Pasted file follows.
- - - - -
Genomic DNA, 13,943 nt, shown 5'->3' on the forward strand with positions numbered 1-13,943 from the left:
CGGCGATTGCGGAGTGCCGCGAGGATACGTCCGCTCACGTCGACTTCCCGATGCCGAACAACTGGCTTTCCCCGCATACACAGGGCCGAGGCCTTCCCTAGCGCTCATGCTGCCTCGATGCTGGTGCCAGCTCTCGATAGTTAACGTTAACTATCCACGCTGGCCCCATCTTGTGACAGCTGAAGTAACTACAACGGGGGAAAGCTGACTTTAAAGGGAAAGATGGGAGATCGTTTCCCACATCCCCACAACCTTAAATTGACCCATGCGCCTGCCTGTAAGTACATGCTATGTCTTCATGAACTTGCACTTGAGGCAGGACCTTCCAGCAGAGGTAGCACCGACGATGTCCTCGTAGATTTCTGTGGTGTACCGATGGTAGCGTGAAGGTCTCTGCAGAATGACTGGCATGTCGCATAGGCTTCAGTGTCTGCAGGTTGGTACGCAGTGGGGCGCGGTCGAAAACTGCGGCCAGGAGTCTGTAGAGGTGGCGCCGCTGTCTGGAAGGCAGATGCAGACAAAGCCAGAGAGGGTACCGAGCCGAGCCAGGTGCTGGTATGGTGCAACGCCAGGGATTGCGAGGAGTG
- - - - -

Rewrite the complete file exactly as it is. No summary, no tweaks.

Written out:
Genomic DNA, 13,943 nt, shown 5'->3' on the forward strand with positions numbered 1-13,943 from the left:
CGGCGATTGCGGAGTGCCGCGAGGATACGTCCGCTCACGTCGACTTCCCGATGCCGAACAACTGGCTTTCCCCGCATACACAGGGCCGAGGCCTTCCCTAGCGCTCATGCTGCCTCGATGCTGGTGCCAGCTCTCGATAGTTAACGTTAACTATCCACGCTGGCCCCATCTTGTGACAGCTGAAGTAACTACAACGGGGGAAAGCTGACTTTAAAGGGAAAGATGGGAGATCGTTTCCCACATCCCCACAACCTTAAATTGACCCATGCGCCTGCCTGTAAGTACATGCTATGTCTTCATGAACTTGCACTTGAGGCAGGACCTTCCAGCAGAGGTAGCACCGACGATGTCCTCGTAGATTTCTGTGGTGTACCGATGGTAGCGTGAAGGTCTCTGCAGAATGACTGGCATGTCGCATAGGCTTCAGTGTCTGCAGGTTGGTACGCAGTGGGGCGCGGTCGAAAACTGCGGCCAGGAGTCTGTAGAGGTGGCGCCGCTGTCTGGAAGGCAGATGCAGACAAAGCCAGAGAGGGTACCGAGCCGAGCCAGGTGCTGGTATGGTGCAACGCCAGGGATTGCGAGGAGTG